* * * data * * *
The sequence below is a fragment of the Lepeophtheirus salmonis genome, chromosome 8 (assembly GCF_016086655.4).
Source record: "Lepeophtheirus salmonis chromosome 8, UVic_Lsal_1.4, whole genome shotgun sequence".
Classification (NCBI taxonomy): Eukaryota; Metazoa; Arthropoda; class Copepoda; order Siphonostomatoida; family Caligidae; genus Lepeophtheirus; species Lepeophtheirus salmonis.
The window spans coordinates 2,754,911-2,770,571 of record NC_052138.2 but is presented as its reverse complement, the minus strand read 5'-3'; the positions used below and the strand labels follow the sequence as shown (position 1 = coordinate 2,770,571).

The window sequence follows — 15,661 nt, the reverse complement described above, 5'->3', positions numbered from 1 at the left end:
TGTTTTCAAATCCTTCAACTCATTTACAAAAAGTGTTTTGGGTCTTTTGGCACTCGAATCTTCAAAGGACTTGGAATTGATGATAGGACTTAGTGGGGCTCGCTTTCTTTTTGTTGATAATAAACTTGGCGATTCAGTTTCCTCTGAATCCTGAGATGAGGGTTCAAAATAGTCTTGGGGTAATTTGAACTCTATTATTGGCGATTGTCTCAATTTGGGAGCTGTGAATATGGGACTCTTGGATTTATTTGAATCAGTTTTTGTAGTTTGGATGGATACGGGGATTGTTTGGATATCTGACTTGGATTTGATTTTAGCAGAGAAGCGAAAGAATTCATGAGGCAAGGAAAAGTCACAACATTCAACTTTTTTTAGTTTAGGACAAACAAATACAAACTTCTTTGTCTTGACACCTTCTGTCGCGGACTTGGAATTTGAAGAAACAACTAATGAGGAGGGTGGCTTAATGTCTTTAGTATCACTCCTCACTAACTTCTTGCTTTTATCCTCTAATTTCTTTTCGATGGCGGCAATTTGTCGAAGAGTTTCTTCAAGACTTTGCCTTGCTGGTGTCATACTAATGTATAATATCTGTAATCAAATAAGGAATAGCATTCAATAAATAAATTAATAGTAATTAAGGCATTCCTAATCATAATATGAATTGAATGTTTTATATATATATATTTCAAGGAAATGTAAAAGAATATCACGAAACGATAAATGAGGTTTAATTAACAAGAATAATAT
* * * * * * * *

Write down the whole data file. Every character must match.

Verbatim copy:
The sequence below is a fragment of the Lepeophtheirus salmonis genome, chromosome 8 (assembly GCF_016086655.4).
Source record: "Lepeophtheirus salmonis chromosome 8, UVic_Lsal_1.4, whole genome shotgun sequence".
Classification (NCBI taxonomy): Eukaryota; Metazoa; Arthropoda; class Copepoda; order Siphonostomatoida; family Caligidae; genus Lepeophtheirus; species Lepeophtheirus salmonis.
The window spans coordinates 2,754,911-2,770,571 of record NC_052138.2 but is presented as its reverse complement, the minus strand read 5'-3'; the positions used below and the strand labels follow the sequence as shown (position 1 = coordinate 2,770,571).

The window sequence follows — 15,661 nt, the reverse complement described above, 5'->3', positions numbered from 1 at the left end:
TGTTTTCAAATCCTTCAACTCATTTACAAAAAGTGTTTTGGGTCTTTTGGCACTCGAATCTTCAAAGGACTTGGAATTGATGATAGGACTTAGTGGGGCTCGCTTTCTTTTTGTTGATAATAAACTTGGCGATTCAGTTTCCTCTGAATCCTGAGATGAGGGTTCAAAATAGTCTTGGGGTAATTTGAACTCTATTATTGGCGATTGTCTCAATTTGGGAGCTGTGAATATGGGACTCTTGGATTTATTTGAATCAGTTTTTGTAGTTTGGATGGATACGGGGATTGTTTGGATATCTGACTTGGATTTGATTTTAGCAGAGAAGCGAAAGAATTCATGAGGCAAGGAAAAGTCACAACATTCAACTTTTTTTAGTTTAGGACAAACAAATACAAACTTCTTTGTCTTGACACCTTCTGTCGCGGACTTGGAATTTGAAGAAACAACTAATGAGGAGGGTGGCTTAATGTCTTTAGTATCACTCCTCACTAACTTCTTGCTTTTATCCTCTAATTTCTTTTCGATGGCGGCAATTTGTCGAAGAGTTTCTTCAAGACTTTGCCTTGCTGGTGTCATACTAATGTATAATATCTGTAATCAAATAAGGAATAGCATTCAATAAATAAATTAATAGTAATTAAGGCATTCCTAATCATAATATGAATTGAATGTTTTATATATATATATTTCAAGGAAATGTAAAAGAATATCACGAAACGATAAATGAGGTTTAATTAACAAGAATAATAT